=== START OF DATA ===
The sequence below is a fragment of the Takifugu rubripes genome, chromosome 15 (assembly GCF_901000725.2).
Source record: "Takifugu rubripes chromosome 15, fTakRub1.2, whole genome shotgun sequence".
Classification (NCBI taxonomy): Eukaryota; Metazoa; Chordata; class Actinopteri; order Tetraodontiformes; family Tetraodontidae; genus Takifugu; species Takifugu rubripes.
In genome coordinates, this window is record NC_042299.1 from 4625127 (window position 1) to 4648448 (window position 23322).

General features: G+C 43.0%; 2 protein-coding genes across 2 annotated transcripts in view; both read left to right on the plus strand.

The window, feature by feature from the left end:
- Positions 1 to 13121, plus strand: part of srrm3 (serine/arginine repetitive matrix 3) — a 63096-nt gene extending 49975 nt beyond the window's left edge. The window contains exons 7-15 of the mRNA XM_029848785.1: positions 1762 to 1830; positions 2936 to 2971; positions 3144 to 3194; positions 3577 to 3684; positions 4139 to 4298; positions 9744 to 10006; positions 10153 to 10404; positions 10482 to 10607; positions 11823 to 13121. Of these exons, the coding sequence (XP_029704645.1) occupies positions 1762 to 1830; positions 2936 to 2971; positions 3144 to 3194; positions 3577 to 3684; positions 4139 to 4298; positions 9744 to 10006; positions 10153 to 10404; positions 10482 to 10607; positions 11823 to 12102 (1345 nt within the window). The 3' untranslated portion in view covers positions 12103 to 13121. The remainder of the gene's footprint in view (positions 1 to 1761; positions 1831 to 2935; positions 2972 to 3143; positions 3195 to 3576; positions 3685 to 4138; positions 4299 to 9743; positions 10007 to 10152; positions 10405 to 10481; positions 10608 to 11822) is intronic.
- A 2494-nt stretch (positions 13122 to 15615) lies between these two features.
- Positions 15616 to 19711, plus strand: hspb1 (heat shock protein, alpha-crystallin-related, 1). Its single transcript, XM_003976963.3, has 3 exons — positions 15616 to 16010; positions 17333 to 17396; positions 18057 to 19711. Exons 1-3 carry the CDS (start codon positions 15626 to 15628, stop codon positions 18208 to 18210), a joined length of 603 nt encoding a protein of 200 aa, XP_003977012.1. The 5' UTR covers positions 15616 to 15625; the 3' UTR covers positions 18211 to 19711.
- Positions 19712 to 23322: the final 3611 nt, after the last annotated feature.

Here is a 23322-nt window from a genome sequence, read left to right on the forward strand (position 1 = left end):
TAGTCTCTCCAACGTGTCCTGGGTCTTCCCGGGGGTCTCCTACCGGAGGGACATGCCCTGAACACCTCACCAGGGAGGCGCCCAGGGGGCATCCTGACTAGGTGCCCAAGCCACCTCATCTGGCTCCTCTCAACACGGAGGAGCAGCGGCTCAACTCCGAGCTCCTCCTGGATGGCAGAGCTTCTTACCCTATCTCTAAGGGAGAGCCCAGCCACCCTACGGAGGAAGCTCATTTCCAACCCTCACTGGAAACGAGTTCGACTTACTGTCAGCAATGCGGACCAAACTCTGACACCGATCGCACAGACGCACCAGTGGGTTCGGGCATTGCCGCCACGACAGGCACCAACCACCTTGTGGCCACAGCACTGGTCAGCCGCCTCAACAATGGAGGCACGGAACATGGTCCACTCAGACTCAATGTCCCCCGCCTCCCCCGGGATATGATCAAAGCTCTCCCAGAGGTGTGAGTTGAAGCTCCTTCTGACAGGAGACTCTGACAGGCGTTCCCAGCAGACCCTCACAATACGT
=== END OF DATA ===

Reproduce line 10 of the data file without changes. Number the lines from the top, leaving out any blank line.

- Positions 19712 to 23322: the final 3611 nt, after the last annotated feature.